• If you want to go to a U.S. region where IT career opportunities are on the fast track, head south. The top three states for technology job growth and newly created IT positions are all from that region, rather than from traditional tech meccas such as California, according to recently released research from Dice.com. Surprisingly, the Golden State doesn't even make the following top 10 list of states with growth in IT jobs. And the No. 1 overall state names here also ranks as having the second-largest total workforce of technology professionals (behind California), thanks to a surge of economic development in niches such as mobile, big data and software development, according to the Dice.com findings. But if the South's relatively low cost of living and perpetually warm climate doesn't interest you, don't worry: We've also included high-growth states in the West, North and Midwest. Dice.com is an online jobs and career community for tech professionals. The research was compiled primarily through data provided by the U.S. Bureau of Labor Statistics.

  • Digital estate planning is no longer an afterthought. There's a growing array of products and services addressing the needs of the digitally deceased.

  • When it comes to the employment picture, IT is creating a greater number of new positions than it's eliminating, according to recent research published by CareerBuilder. However, the technology industry is the main target for what's called "de-skilled" workers: those whose jobs are being replaced by automation. What's clear is that private industry, federal/state/local governments, and both K-12 and higher educational leaders will have to work together to boost students' interest and capabilities in fields of science, technology, engineering and math (STEM). "While automation may eliminate some jobs, it also creates other jobs that are higher paying, and [that] lifts the standard of living for the economy as a whole," says Matt Ferguson, CEO of CareerBuilder and co-author of The Talent Equation. "One of the greatest challenges the U.S. faces today is sufficiently preparing the workforce for the influx of more knowledge-based jobs that will likely result from progress in robotics and other STEM-related fields." Nearly 2,200 hiring managers and HR professionals took part in the research. Additional research was compiled through analysis of more than 785 occupations recognized by the U.S. Bureau of Labor Statistics.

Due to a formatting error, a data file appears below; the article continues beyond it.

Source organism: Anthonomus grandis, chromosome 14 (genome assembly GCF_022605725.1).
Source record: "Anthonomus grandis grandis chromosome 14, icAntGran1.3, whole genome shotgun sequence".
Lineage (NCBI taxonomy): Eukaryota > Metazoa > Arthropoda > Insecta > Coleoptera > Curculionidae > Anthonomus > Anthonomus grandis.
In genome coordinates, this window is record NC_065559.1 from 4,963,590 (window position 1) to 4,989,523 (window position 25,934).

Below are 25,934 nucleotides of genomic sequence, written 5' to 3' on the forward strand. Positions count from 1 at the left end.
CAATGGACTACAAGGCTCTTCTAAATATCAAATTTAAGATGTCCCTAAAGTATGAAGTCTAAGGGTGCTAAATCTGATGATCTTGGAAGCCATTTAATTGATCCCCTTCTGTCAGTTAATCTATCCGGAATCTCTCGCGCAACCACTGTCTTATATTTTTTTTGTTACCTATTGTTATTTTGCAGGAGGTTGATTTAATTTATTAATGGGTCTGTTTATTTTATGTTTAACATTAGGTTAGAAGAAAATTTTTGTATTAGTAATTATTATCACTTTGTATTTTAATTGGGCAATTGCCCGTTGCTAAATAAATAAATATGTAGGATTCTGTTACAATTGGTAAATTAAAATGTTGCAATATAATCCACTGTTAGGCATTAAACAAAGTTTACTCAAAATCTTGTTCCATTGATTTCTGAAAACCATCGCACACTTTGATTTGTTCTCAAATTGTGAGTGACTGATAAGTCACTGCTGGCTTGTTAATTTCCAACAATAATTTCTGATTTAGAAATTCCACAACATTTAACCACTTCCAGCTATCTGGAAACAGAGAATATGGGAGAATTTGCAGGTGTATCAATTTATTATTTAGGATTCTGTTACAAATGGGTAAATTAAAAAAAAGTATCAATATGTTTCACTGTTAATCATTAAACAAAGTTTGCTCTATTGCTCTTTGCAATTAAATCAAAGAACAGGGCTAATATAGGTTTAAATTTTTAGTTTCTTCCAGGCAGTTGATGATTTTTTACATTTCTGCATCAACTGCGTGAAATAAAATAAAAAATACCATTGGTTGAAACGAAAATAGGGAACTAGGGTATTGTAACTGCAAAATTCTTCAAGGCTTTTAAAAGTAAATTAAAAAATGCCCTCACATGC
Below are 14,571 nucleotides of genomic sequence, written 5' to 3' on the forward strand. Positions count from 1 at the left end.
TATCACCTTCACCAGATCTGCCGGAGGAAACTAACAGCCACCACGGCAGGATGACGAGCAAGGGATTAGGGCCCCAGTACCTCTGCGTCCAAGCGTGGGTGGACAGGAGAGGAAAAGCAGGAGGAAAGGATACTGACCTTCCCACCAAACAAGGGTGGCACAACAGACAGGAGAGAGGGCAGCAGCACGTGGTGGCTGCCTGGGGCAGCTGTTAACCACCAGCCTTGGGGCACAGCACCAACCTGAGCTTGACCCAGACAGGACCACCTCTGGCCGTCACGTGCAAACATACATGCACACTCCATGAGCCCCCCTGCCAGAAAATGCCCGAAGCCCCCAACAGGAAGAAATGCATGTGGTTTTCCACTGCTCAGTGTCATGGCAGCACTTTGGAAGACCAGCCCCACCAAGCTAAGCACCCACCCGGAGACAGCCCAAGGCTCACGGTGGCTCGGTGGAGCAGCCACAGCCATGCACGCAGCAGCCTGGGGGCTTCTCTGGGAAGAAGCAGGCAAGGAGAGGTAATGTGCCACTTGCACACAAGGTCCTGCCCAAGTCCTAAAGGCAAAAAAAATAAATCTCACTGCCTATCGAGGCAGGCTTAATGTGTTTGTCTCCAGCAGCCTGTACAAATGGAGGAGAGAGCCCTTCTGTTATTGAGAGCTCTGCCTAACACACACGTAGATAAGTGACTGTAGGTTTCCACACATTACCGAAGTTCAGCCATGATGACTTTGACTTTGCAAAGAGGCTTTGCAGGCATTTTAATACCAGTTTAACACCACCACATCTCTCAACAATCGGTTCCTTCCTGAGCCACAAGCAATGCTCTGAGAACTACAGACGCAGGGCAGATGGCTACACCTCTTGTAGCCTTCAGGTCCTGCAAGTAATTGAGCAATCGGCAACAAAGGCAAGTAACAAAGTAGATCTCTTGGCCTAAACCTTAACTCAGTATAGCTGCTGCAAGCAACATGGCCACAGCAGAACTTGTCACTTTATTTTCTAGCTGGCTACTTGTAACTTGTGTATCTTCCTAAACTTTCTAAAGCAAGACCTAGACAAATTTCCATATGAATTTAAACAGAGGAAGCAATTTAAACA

• The financial services firm turned to advanced analytics to introduce virtual agents that assist military personnel who are transitioning into civilian life.

  • For many IT organizations, their resistance to adopting public clouds has given way to a more balanced perspective on the state of public cloud security.

  • To get the most out of your professional networking efforts, you need to do more than simply sign up for a LinkedIn group: You have to emerge as a high-profile, helpful and gracious member of your networking communities. However, findings reveal that many professionals make a number of classic mistakes in their networking efforts, according to a recent survey from OfficeTeam. These range from age-old basics such as poor manners (not saying "thanks") to the less obvious (failing to ask for help). It's also important not to limit networking to social media and other online outlets because you can often make a better impression at in-person meetings and business events. "Although networking online can be an effective way to establish professional relationships and keep in touch, the value of in-person activities like meeting for lunch or attending industry events can't be overlooked," says Robert Hosking, executive director of OfficeTeam. "Whether you're looking to land a new job or build your visibility, every connection counts. These gatherings allow you to put a face to a name." More than 300 U.S. senior managers took part in the research.

  • The majority of U.S. companies recognize that the cloud will play an essential role in innovation in the very near future. Yet, most enterprises don't have a clear cloud migration plan in place, according to a recent survey conducted by Oxford Economics for Windstream. The accompanying survey report, titled "The Path to Value in the Cloud," reveals that organizations are falling short when it comes to getting the right performance and ROI metrics in place to measure cloud-enabling success. There are also concerns about the cloud's impact on security, costs, platform compatibility and privacy. However, overall sentiments remain upbeat, as the cloud is expected to help increase geographic market expansion, business transformation, collaboration and other strategy drivers. "Cloud computing today is fundamentally altering business processes and changing the way organizations interact with customers, partners and employees," according to the report. "This transformation brings incredible opportunities, including the ability to build a real-time enterprise where interaction and innovation flourish." A total of 350 U.S. business and technology executives took part in the research.

  • Good networking is easy networking. The challenge is to find new ways to interact with peers. Here are four networking ideas that go beyond a standard meet-up.